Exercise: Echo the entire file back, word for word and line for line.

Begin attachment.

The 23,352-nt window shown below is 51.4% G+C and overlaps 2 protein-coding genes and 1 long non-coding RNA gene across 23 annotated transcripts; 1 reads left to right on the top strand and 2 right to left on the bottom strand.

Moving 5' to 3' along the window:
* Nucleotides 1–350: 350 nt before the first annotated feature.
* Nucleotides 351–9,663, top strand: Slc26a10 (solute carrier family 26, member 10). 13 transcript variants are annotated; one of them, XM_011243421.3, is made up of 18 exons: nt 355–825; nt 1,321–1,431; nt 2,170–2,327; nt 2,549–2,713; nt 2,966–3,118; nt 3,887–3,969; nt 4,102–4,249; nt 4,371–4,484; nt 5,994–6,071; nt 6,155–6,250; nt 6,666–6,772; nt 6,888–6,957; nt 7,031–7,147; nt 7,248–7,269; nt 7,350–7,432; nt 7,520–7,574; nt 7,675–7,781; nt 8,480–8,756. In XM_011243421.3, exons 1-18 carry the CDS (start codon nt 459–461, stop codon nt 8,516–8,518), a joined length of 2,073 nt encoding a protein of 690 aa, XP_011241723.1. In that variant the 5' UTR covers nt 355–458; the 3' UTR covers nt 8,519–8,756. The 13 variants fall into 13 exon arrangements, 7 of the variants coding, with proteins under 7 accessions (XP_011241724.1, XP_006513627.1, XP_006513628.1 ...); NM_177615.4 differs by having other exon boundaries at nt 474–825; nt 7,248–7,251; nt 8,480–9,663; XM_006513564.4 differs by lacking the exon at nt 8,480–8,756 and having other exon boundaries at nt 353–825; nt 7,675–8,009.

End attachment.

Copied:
The 23,352-nt window shown below is 51.4% G+C and overlaps 2 protein-coding genes and 1 long non-coding RNA gene across 23 annotated transcripts; 1 reads left to right on the top strand and 2 right to left on the bottom strand.

Moving 5' to 3' along the window:
* Nucleotides 1–350: 350 nt before the first annotated feature.
* Nucleotides 351–9,663, top strand: Slc26a10 (solute carrier family 26, member 10). 13 transcript variants are annotated; one of them, XM_011243421.3, is made up of 18 exons: nt 355–825; nt 1,321–1,431; nt 2,170–2,327; nt 2,549–2,713; nt 2,966–3,118; nt 3,887–3,969; nt 4,102–4,249; nt 4,371–4,484; nt 5,994–6,071; nt 6,155–6,250; nt 6,666–6,772; nt 6,888–6,957; nt 7,031–7,147; nt 7,248–7,269; nt 7,350–7,432; nt 7,520–7,574; nt 7,675–7,781; nt 8,480–8,756. In XM_011243421.3, exons 1-18 carry the CDS (start codon nt 459–461, stop codon nt 8,516–8,518), a joined length of 2,073 nt encoding a protein of 690 aa, XP_011241723.1. In that variant the 5' UTR covers nt 355–458; the 3' UTR covers nt 8,519–8,756. The 13 variants fall into 13 exon arrangements, 7 of the variants coding, with proteins under 7 accessions (XP_011241724.1, XP_006513627.1, XP_006513628.1 ...); NM_177615.4 differs by having other exon boundaries at nt 474–825; nt 7,248–7,251; nt 8,480–9,663; XM_006513564.4 differs by lacking the exon at nt 8,480–8,756 and having other exon boundaries at nt 353–825; nt 7,675–8,009.